In Galatians 5, “faithfulness” is included as one of the “fruit of the Spirit.” An organization that is Jesus-centric should produce similar fruit, including faithfulness. So, how can we think about faithfulness within a context focused upon theological education? Our daily tasks work toward some goal, whether we are intentional about it or not. Unfortunately, many jobs are carried out simply for the sake of getting them done without any real sense of intentionality. When we begin to recognize that even the most basic task during our day contributes to reaching some goal we can begin to see how we can demonstrate faithfulness in our actions.
I was first introduced to the idea of “faithful activity” when talking with and reading the work of Dr. Gary Hoag. Since that first introduction I have found other seminaries and writers who use the phrase as a way to describe how they carry out their daily tasks.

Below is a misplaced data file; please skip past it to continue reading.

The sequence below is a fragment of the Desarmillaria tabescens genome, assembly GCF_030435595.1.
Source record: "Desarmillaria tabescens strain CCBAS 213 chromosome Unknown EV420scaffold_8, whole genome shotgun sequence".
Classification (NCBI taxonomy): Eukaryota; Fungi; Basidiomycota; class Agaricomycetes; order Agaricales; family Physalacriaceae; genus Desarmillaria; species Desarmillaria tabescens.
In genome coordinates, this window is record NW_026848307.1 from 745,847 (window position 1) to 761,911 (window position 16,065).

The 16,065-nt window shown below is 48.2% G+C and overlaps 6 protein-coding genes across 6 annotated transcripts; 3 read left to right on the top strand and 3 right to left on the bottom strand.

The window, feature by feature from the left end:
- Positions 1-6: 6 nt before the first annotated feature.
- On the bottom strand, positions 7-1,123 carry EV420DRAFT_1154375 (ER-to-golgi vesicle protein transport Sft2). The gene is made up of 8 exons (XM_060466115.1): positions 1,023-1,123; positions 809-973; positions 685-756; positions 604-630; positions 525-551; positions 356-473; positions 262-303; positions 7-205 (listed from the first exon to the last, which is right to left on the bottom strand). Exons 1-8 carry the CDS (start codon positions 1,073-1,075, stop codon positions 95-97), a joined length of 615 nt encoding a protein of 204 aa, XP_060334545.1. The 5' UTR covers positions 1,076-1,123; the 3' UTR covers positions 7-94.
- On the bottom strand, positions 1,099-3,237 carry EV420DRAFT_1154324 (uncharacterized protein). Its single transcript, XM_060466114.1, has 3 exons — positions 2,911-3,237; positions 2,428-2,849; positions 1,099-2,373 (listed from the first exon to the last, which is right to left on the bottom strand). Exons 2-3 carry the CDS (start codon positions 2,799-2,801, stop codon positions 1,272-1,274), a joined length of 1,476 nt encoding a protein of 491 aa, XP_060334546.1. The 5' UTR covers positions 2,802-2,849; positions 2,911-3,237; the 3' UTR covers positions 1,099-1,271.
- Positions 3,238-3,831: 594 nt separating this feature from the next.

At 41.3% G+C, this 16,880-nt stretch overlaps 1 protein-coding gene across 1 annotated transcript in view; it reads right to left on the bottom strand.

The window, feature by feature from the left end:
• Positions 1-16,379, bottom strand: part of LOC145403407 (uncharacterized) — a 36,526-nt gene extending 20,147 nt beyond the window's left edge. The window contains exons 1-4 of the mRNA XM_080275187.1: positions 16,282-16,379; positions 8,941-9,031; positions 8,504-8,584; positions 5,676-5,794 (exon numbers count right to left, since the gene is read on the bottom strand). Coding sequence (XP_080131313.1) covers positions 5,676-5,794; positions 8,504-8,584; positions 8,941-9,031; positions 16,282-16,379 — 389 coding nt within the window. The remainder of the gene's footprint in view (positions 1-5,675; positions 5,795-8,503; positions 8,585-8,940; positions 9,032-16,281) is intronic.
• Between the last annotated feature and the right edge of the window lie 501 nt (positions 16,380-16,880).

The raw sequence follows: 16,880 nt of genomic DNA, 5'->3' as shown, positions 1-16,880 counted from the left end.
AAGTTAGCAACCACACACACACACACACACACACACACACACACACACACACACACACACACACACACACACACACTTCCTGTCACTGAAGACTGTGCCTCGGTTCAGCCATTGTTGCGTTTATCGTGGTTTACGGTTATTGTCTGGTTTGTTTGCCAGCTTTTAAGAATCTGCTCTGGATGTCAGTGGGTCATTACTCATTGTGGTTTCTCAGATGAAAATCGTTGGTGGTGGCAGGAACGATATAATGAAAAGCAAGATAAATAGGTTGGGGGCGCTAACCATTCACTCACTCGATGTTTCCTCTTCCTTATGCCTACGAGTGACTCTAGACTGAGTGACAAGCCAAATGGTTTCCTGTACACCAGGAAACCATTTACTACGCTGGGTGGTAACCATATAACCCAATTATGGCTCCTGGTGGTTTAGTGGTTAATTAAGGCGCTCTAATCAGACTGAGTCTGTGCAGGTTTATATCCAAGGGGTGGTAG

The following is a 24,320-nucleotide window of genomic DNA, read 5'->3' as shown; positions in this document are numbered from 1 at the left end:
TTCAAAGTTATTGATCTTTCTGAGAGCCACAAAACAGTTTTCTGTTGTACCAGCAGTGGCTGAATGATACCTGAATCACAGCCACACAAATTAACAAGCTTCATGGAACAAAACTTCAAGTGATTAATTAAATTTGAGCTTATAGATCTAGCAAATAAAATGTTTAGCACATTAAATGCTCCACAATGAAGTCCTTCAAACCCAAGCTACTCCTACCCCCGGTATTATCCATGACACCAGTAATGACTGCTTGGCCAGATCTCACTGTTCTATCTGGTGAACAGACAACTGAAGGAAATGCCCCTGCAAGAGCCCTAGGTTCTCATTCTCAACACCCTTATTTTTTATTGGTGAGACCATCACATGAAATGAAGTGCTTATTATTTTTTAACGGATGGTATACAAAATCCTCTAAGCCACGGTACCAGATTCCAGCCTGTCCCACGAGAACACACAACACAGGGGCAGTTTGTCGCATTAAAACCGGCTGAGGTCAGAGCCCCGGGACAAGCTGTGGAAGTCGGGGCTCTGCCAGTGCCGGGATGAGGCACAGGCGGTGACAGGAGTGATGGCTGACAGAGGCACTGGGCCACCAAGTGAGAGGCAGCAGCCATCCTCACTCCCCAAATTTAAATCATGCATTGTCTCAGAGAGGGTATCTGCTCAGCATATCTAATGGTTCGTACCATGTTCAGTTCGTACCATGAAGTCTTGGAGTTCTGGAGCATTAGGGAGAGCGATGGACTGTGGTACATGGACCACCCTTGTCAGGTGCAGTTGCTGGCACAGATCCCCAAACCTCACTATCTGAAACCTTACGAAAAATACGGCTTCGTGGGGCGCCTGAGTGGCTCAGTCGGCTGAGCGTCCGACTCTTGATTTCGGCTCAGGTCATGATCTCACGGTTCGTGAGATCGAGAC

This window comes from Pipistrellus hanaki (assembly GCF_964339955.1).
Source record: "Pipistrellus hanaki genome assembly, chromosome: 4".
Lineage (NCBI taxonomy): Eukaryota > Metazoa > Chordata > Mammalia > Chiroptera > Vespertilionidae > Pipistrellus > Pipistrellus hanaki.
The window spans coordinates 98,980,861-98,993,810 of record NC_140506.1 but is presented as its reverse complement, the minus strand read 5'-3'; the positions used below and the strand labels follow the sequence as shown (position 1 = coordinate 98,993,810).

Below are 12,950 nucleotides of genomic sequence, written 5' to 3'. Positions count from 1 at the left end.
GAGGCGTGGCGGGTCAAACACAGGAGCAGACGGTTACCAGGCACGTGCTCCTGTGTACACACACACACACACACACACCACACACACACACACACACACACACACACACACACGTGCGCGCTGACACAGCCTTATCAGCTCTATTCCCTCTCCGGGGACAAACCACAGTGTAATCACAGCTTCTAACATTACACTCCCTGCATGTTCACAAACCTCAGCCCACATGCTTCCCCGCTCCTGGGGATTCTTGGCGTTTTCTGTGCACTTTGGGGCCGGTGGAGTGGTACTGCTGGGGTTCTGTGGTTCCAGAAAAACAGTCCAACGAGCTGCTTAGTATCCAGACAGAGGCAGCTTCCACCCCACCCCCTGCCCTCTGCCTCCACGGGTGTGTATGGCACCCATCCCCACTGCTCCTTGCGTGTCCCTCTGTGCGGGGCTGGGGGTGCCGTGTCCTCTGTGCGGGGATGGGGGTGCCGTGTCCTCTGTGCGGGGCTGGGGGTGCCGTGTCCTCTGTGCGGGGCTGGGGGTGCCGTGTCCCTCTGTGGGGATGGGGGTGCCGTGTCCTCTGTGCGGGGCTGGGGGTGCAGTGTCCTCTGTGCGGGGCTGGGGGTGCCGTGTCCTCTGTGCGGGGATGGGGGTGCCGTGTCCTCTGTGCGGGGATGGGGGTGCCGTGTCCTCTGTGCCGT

A “faithful activity” places the emphasis upon our individual and organizational actions and leaves the results in God’s hands. To help make better sense of this idea I will explore it more fully in relation to the work of Development.
Development is the work of building trust and relationships for the purpose of securing the necessary resources for an organization. These resources include items like people, buildings, and finances. Very often Development is reduced to “fund raising” but this misses the importance of trust-building and relationship-building.
To continue the theme in our previous series about stewardship, I’ll narrow down Development to focus on how we can focus on “faithful activities” as we work with those who are givers to an organization like Winebrenner Seminary. Next week we’ll explore how these ideas begin to tie together.
– Dr. Brent Sleasman, President, Winebrenner Theological Seminary